You want to eat all the right foods during those first few months of pregnancy, but nausea and food aversions may make it difficult. Luckily, you don't need to eat extra calories during the first trimester -- a blessing when you're having a hard time keeping food down -- but you should try to make sure each bite you take is filled with nutrients that benefit both you and your baby. Consult your obstetrician to discuss your specific diet needs.
Pregnancy Diet Basics
During the first trimester, and throughout the pregnancy, it's important to eat a balanced diet that includes a variety of nutrient-dense foods from all the food groups. As best you can, include whole grains, fruits and vegetables, healthy proteins such as fish, poultry and beans, low-fat dairy foods and healthy fats such as olive oil. Plant-based foods are the richest in nutrients and should be the focus of most of your meals, says the Academy of Nutrition and Dietetics.
While you may be dealing with cravings and nausea, try to limit your intake of foods filled with added sugar and fat to limit your intake of empty calories. Additionally, to limit your exposure to mercury, you shouldn't eat any tile fish, swordfish or king mackerel throughout your pregnancy.
During the first trimester your baby is developing rapidly, making new cells and growing organs and limbs, which means it's very important that your diet is filled with nutrients that the baby needs to develop properly, including protein, folic acid, calcium and iron.
Protein intake during the first trimester is essential for the baby's body and brain development, and you need 75 grams to 100 grams a day, according to the American Pregnancy Association. Good sources include poultry, seafood, lean meats, beans, legumes, nuts and seeds.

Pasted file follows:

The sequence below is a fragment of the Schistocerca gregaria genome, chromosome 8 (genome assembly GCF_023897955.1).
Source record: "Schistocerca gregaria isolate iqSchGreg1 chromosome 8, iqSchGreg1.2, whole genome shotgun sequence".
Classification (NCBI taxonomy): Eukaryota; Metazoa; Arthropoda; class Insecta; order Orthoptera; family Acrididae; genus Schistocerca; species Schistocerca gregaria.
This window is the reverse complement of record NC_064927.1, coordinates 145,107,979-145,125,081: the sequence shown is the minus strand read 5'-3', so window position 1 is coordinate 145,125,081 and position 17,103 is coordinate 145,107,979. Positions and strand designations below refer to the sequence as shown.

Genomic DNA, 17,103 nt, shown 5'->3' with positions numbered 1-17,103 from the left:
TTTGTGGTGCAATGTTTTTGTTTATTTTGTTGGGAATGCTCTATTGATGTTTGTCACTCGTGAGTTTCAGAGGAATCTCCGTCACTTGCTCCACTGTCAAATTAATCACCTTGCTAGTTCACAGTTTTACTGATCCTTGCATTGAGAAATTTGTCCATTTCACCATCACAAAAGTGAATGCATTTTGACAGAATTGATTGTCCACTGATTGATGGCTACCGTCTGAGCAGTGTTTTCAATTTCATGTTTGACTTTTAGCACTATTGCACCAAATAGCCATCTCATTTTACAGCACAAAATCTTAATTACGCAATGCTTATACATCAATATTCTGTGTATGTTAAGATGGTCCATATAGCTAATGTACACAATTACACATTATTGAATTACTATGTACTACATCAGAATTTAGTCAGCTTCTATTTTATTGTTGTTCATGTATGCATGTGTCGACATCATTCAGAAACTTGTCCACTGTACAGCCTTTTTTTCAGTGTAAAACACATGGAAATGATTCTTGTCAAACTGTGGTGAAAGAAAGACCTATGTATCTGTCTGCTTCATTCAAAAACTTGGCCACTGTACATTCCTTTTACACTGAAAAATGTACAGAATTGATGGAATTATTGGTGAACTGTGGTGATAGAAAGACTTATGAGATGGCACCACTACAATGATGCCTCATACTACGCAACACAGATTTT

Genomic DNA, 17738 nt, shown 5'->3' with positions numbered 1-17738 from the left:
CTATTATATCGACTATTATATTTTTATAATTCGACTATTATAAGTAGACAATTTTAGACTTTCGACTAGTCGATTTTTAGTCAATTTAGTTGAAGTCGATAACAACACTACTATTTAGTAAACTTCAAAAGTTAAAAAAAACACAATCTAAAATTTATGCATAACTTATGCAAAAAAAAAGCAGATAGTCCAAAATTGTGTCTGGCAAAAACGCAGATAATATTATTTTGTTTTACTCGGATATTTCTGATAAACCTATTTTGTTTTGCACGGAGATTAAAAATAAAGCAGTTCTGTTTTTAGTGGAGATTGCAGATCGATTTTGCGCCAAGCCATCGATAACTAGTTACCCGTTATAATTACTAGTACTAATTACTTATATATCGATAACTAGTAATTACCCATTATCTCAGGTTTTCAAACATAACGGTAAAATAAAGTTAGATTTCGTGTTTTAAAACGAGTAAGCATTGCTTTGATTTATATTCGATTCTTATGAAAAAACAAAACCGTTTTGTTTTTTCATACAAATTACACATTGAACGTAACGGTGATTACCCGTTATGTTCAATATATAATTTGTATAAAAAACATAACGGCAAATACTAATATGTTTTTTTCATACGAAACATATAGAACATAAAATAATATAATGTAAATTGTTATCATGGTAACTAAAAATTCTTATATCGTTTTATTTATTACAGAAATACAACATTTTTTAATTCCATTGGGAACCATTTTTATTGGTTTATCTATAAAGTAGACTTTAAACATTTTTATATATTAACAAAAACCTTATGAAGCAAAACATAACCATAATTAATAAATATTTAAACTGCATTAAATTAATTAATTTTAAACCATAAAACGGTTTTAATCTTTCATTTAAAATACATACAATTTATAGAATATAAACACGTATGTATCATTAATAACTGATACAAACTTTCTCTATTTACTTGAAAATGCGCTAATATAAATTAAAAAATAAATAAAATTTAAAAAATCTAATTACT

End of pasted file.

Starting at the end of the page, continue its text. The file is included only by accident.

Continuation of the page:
Folic acid supports development of the baby's spinal cord. Fortified cereals, pastas and bread, as well as beans, fresh fruits and vegetables, can help you meet your needs.
Calcium is needed for healthy bones and the growth of the baby's heart, nerves and muscles. Milk, yogurt, fortified plant milk alternatives, tofu, leafy greens and almonds can help you meet your needs.
Iron deficiency is a common problem during pregnancy, says AND, so make sure you do your best during the first trimester to up your intake to meet needs by including rich sources such as animal meats, beans, fortified cereals and leafy greens.
Sample Meal Plan
Energy levels may be lagging during the first trimester, so do your best to eat regularly throughout the day to supply your body with a consistent source of fuel.
A healthy breakfast during your first trimester might include a bowl of fortified whole-grain cereal with low-fat milk or plant-milk alternative and an orange. For lunch, try a bowl of bean and vegetable soup with a whole-grain roll, nonfat yogurt and grapes. Grilled salmon with quinoa, broccoli and a mixed green salad makes a healthy dinner.
Healthy snacks to keep you going and help you meet your nutrient needs include a handful of nuts, low-fat cheese with whole-grain crackers, an apple with peanut butter or carrot sticks with hummus. If you're craving something sweet, try dried fruit, which is also a good source of iron, instead of candy bar.
First Trimester Ills
In an ideal world, you'll be able to eat all the good foods you need during this trimester for a healthy pregnancy. But due to fluctuations in hormones, that may be difficult.
To manage morning sickness, eat small meals frequently throughout the day and drink plenty of water for hydration. Sipping on ginger ale or snacking on dry saltine crackers as needed may also help.
If you're experiencing heartburn or indigestion, stay away from spicy foods or any other foods that increase your symptoms. Also, stay in an upright position for three hours following a meal to prevent reflux.